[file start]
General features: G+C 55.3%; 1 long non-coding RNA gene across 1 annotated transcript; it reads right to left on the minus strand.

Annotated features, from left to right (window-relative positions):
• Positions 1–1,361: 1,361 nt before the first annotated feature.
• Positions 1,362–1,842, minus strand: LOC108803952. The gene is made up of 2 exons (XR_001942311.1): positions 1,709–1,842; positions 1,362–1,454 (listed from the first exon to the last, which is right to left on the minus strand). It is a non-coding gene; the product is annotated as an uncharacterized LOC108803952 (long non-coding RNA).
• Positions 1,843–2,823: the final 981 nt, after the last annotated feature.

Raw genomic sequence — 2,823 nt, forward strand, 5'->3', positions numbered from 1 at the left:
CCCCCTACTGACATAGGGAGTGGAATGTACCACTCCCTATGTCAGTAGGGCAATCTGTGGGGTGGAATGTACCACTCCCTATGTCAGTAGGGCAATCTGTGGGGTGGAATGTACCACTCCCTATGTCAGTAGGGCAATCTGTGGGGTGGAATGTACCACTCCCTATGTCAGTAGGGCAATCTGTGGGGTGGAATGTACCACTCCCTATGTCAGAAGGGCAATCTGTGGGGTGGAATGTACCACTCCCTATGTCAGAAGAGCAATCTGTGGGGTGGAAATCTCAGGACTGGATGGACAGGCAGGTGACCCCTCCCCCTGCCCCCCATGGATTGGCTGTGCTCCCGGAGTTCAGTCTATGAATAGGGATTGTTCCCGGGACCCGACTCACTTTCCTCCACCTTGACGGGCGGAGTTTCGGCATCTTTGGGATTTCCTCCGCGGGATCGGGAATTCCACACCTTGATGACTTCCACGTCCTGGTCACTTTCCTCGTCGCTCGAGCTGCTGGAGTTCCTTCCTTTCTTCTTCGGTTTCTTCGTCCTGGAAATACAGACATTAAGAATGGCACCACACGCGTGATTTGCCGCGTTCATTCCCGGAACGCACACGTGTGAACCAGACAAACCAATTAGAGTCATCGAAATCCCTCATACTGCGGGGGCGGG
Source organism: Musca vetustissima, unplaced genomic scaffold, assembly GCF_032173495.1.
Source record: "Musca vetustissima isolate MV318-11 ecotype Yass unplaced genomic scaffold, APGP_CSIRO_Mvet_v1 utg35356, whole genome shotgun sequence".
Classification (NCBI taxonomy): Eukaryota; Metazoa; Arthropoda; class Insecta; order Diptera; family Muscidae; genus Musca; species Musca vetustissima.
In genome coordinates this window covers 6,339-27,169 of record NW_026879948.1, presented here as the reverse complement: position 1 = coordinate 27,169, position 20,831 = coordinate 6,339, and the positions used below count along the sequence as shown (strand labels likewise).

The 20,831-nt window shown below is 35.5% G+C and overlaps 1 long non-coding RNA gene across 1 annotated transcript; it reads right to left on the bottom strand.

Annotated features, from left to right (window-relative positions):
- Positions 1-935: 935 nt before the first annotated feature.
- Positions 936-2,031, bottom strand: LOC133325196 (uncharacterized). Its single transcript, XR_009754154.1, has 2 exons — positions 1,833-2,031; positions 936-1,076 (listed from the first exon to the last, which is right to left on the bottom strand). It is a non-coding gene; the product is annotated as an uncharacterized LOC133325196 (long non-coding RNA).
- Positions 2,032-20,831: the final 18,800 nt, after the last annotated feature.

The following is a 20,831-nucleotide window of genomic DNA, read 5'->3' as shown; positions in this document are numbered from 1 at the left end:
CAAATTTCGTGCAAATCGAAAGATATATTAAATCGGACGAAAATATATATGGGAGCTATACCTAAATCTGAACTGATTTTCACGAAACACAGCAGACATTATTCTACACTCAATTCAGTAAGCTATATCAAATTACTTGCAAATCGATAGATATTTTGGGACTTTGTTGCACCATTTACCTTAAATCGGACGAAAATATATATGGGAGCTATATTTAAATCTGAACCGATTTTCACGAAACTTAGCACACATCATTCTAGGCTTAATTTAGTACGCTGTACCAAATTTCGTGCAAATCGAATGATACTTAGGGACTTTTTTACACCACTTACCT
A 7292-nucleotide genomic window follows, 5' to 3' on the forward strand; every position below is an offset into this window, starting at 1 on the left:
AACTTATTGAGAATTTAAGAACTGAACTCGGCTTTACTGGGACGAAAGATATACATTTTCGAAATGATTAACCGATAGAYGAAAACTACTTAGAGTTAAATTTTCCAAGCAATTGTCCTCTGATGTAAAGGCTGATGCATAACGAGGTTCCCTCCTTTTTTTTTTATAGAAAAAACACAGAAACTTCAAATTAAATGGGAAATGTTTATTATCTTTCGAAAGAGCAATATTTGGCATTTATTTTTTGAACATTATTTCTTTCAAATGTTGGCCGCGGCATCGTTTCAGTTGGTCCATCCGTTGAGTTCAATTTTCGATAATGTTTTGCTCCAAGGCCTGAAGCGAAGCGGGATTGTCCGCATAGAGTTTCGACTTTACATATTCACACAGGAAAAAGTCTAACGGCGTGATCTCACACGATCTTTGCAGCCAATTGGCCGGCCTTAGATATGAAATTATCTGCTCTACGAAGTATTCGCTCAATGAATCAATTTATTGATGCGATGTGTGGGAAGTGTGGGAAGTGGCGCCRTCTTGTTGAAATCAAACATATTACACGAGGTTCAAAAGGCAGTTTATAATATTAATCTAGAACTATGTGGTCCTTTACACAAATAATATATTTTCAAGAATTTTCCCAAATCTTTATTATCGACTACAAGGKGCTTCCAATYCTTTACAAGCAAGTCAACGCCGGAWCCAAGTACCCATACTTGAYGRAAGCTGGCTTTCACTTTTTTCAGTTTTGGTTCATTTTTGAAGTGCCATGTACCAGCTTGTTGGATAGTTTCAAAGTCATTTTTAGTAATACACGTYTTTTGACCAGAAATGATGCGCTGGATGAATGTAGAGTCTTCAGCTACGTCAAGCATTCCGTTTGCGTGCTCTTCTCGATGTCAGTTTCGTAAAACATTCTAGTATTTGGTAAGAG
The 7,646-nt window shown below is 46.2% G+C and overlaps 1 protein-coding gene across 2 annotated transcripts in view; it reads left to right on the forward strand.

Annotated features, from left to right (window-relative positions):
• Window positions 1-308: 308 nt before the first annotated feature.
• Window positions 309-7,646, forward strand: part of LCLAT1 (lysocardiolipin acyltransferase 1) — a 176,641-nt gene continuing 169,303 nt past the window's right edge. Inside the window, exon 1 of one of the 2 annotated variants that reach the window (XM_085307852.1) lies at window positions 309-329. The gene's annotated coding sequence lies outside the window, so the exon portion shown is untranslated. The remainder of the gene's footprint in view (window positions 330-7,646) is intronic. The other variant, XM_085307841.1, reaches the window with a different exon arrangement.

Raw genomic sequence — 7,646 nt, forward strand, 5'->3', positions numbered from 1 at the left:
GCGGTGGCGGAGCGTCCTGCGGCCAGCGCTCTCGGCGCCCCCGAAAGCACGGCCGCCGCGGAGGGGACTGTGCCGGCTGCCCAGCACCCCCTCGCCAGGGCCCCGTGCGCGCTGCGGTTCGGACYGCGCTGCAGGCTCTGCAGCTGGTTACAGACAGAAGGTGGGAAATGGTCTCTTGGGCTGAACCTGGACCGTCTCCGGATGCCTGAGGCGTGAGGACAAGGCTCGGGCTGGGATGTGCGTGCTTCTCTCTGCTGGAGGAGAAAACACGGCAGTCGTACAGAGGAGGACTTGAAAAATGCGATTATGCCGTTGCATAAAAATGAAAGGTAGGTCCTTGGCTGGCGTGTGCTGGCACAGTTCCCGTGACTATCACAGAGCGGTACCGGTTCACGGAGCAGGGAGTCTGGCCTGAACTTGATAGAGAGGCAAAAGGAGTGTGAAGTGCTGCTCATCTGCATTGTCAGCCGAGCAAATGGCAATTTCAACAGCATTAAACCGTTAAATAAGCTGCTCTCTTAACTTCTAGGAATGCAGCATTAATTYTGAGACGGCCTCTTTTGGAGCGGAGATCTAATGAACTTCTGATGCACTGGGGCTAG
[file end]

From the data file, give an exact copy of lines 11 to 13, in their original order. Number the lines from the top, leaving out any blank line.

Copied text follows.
In genome coordinates this window covers 6,339-27,169 of record NW_026879948.1, presented here as the reverse complement: position 1 = coordinate 27,169, position 20,831 = coordinate 6,339, and the positions used below count along the sequence as shown (strand labels likewise).

The 20,831-nt window shown below is 35.5% G+C and overlaps 1 long non-coding RNA gene across 1 annotated transcript; it reads right to left on the bottom strand.

Annotated features, from left to right (window-relative positions):